Autumn Escapes in the Pacific Northwest

BOOK: Best Hikes with Kids, Western Washington

by Lauren Braden on April 7, 2018

in Camping and Outdoors

Best Hikes with Kids: Western Washington by Susan Elderkin, published by Mountaineers Books

You had a baby, shelled out the cash for a primo baby carrier, and have packed all the snacks (and the ten essentials!) Only question left is: where to hike?

A completely revised edition of the popular book Best Hikes with Kids: Western Washington by hiking expert Susan Elderkin has just hit bookstores, and I was so excited to get my copy in the mail this week. If you have young kids of any age or ability and you like to hike, you should get this book.

Isaac hiking on Lopez IslandBefore we had our son almost a decade ago, summers were filled with day hikes and long backpacking trips, while off-season months took us through river valleys and along sandy beaches. If we had free time, we were hiking. I was prepared for parenthood to slow the pace of our outdoor adventures, but the reality was much more dramatic. In those early days, a walk around Seattle’s Green Lake became a “hike.” A stroll through Nisqually National Wildlife Refuge felt like a trek. Isaac is nearly ten now and we’ve graduated to gentle backcountry trails and his favorite–rain forest hikes. But I still remember what a struggle it was to get out for a real hike when he was little, from finding the time to research the perfect hike to feelings of panic that I’d forgotten to pack his favorite stuffy, or enough motivating snacks.

Sound familiar? You need this book. Here are eight reasons why:

  1. So many trails: The book features a whopping 125 hikes in Western Washington, enough to fill every weekend for the next two years!
  2. Tips, tricks, and still more tips: From advice on enticing kids up the trail to essential trail safety and know-how, this books will arm you with everything you need to know before hitting the trail with little ones.
  3. Kid-tested, parent-approved: Every hike is kid-tested and well-researched by Elderkin, an avid hiker who has spent decades exploring the state’s trails from seashores to summits.
  4. Variety: One of the best ways to get kids on the trail is the promise of a new experience. This book features it all, from deep rain forests to beaches with tidepools.
  5. Hikes by the season: Easy to browse category guides take the guesswork out of selecting hikes for rainy days, winter months, wildflower displays, and fall color.
  6. The trails are kid-friendly: Every single hike clocks in under 6 miles round-trip and less than 1000 feet of elevation gain.
  7. Fun features on every hike: Want to pick ripe berries, feel the spray of a waterfall, get a history lesson, or spot migrating waterfowl? There’s a hike for that! This guidebook helps you easily find trails that feature special attractions for kids.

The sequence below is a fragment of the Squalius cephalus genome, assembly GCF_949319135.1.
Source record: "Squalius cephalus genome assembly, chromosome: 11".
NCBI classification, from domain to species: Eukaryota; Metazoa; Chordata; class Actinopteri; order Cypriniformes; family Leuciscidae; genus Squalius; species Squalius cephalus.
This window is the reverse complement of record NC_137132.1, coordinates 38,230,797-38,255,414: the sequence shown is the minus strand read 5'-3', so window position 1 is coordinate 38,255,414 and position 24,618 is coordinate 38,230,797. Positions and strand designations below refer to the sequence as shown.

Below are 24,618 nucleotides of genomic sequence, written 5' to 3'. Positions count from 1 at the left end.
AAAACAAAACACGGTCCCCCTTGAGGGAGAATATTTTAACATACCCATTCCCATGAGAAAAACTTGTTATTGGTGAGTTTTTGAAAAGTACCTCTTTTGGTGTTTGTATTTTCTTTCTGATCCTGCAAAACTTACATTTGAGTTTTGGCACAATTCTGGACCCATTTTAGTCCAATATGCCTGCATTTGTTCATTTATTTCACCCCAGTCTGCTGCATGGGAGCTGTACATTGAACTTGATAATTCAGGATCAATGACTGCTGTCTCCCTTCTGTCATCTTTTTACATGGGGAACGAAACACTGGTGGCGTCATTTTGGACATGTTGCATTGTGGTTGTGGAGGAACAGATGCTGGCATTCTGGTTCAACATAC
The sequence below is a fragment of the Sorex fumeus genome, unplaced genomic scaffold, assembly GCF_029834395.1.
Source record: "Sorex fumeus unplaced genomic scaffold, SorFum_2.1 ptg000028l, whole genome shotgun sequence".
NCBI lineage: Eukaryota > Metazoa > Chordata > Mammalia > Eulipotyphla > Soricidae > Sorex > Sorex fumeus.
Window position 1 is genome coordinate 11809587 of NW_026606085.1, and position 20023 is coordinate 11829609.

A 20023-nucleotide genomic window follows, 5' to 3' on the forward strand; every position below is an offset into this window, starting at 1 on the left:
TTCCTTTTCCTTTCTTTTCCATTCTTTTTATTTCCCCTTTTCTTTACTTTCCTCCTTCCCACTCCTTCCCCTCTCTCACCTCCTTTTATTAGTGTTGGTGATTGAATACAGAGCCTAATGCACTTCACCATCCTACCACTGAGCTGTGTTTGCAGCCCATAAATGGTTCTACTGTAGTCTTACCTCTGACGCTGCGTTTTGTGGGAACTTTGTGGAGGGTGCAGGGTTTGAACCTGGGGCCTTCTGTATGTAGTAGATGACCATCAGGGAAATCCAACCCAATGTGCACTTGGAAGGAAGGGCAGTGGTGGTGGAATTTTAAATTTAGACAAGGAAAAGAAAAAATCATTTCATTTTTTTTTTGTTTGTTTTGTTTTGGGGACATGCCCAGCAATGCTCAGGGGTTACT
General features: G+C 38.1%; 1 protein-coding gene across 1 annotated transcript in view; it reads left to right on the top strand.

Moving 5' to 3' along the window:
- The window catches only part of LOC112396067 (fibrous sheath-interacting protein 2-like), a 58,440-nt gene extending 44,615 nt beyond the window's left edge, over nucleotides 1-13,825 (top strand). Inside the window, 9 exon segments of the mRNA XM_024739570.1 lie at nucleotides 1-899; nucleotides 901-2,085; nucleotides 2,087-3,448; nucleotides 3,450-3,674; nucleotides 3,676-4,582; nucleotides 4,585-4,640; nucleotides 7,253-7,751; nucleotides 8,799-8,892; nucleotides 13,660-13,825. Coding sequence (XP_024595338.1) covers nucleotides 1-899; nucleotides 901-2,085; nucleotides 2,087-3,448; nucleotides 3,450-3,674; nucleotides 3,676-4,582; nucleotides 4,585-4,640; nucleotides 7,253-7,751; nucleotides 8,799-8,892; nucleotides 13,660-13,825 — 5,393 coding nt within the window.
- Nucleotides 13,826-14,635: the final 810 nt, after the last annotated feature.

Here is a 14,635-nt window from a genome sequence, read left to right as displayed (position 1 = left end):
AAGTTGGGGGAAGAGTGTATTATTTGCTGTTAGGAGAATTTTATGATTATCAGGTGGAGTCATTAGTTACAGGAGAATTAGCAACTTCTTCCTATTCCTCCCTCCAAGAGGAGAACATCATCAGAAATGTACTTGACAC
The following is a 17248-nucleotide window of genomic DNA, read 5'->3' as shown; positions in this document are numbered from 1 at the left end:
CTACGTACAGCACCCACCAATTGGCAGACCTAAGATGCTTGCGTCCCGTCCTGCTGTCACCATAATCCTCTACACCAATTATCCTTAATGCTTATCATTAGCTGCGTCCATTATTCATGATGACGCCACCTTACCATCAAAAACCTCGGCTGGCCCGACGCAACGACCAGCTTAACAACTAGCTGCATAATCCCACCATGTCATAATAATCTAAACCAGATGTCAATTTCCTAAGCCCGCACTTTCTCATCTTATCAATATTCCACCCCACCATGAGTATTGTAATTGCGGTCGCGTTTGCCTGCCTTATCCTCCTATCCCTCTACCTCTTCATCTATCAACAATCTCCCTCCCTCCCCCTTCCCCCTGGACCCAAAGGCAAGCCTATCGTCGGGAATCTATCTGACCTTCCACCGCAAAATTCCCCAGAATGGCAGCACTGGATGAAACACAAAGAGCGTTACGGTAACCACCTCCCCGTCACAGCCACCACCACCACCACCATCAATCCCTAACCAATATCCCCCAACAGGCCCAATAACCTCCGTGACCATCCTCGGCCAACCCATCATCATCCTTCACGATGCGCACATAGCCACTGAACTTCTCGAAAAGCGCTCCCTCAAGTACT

8. All the info you need: Each trail has complete driving directions, trail descriptions, stats and details, GPS coordinates, and many include tips to explore further in the region of the hike like where to camp, eat or stop for a roadside attraction.

Want a sneak peak into the hikes in this book? I’ll share with you the four trails we’re most excited about hiking for the first time ever with Isaac this year!

  • Mima Mounds near Olympia (2.8 miles RT, 25 feet gain) I’ve wanted to explore this mysterious terrain for awhile, a landscape of odd mounds of earth the origin of which has sparked theories ranging from giant prehistoric gophers to glaciers.
  • Lighthouse Point at Deception Pass State Park (2 miles RT, 50 feet gain) We just camped at Deception Pass last weekend and hiked many of the trails there but somehow missed this scenic headland with lookouts known for spotting harbor seals and even the occasional pod of orcas! A reason to return soon.
  • Lava Canyon at Mt. St. Helens (1.4 miles RT, 275 feet gain) This hike through a slickrock canyon is beautiful but you have to make sure kids stay on the trail for everyone’s safe return, and I feel my little geology buff is old enough now to follow that essential rule. I hope we can hike it this summer!
  • Staircase Rapids , Olympic National Park (2.2 miles RT, 130 feet gain) We’ve become quite fond of Hood Canal camping getaways the past few years, and I look forward to trying this jaunt through old-growth to frothy whitewater rapids on our next camping trip there.

BOOK: Best Hikes with Kids, Western Washington

Buy the book: Best Hikes with Kids, Western Washington by Susan Elderkin, published by Mountaineers Books.

Attend a book launch event: Susan Elderkin’s webpage has an events section on upcoming book signings, hiking chats and more. You can also find her on Instagram.

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